Chequers Book Reviews
The Professor, Michael Knapp

Nevada's Golden Age of Gambling: History in Photos and Stories, Albert W. Moe (1996)

127 pages, perfect bound, $14.95 postpaid, Nevada Collectibles, P. O. Box 30029-244, Reno, NV 89520-0029

Al Moe has been around Nevada gambling all his life. In fact, it was he who, in the late 1970's, began publishing a newsletter for collectors which eventually helped to create the Casino Chips & Gaming Tokens Collectors Club. Al's knowledge of gaming in Nevada, especially the northern portion of the state, where he has dealt in a number of casinos, consists not only of reading books about the area, but personal experience and discussions with industry insiders over many years.

It is that background, as well as Al's love for preserving Nevada gaming history which makes his Nevada's Golden Age of Gambling valuable for the collector interested in the background of the chips and tokens he collects. There are a number of full-page photographs in the book which have rarely been seen, and an index to the photos in the back of the book gives the reader a caption for the less-obvious settings and detail.

The book is not without its flaws, unfortunately. If ever there was a book that called for the skills of a decent editor, this is it. The organization of the book leaves much to be desired: it simply jumps from one area of Nevada to another, from discussion of one site or group of gaming pioneers to another, without apparent reason or flow. Because each chapter is separate, however, the lack of organization can be overlooked. The stories Al has gathered and retold do not suffer because they don't flow easily into each other, but some sort of geographic or date progression would make it easier for the reader to comprehend the glue that binds the stories together.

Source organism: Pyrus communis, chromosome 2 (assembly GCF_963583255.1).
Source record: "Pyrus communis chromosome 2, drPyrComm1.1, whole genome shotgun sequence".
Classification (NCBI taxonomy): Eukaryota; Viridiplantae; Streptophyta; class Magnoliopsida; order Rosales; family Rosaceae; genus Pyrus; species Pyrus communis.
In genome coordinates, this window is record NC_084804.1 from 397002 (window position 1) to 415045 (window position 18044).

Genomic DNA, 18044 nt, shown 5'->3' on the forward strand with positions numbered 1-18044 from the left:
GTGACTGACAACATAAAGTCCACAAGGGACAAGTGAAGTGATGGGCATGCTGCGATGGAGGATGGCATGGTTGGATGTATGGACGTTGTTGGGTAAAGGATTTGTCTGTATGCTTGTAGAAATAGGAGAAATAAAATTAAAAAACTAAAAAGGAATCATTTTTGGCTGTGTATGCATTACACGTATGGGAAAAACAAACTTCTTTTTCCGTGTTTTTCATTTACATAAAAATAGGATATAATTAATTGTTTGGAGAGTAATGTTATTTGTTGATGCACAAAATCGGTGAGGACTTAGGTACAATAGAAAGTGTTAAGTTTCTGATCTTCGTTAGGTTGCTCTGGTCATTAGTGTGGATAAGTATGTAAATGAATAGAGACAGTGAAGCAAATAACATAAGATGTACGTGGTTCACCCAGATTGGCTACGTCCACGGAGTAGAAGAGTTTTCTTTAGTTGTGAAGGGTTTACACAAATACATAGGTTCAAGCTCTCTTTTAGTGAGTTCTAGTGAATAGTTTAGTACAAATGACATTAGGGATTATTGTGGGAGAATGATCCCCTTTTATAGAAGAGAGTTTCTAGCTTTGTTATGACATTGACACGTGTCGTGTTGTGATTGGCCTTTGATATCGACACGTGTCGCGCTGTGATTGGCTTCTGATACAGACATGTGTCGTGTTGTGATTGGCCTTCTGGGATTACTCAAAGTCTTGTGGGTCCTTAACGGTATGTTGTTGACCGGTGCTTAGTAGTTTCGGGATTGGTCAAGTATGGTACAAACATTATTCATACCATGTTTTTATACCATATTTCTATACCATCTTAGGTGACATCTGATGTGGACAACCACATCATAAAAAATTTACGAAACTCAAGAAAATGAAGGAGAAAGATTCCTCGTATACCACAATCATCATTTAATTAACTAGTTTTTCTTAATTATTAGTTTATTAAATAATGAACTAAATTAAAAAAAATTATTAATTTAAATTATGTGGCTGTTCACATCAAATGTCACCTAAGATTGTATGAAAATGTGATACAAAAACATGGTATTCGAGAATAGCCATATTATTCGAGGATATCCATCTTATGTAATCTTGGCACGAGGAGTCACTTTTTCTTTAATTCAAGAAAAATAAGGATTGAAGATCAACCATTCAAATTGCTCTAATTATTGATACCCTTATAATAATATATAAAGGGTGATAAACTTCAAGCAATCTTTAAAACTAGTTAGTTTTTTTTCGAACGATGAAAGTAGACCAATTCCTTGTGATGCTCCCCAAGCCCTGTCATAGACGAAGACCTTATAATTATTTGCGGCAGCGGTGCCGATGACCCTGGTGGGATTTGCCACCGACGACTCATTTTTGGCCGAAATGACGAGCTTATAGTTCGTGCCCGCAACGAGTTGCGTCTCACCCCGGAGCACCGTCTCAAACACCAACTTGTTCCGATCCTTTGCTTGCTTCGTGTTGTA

What is more difficult to understand is the frequency of misspellings and misuse of punctuation and sentence structure. Especially in a book devoted to preserving history, spelling can be extremely important. As a minor example, the name of the corporation which Howard Hughes established to handle his gaming enterprises was Summa Corporation, not Suma Corporation, which is the spelling that appears in the book. The occasional lack of specific dates, especially when the book is discussing the transition of a club or hotel from one owner to another, is also a major flaw.

Despite these criticisms, so long as the reader is willing not to rely solely upon this book for all his information, Nevada's Golden Age of Gambling is a unique and valuable book. I'm glad that Al has collected these stories and personal recollections of Nevada gaming figures in one place, because so much of gaming history is kept in the minds of those involved. Once the gaming pioneers of Nevada are gone (as many are), the stories and relationships die with them. I would not hesitate to add this book to my library, although I would not rely on it for pure historical fact.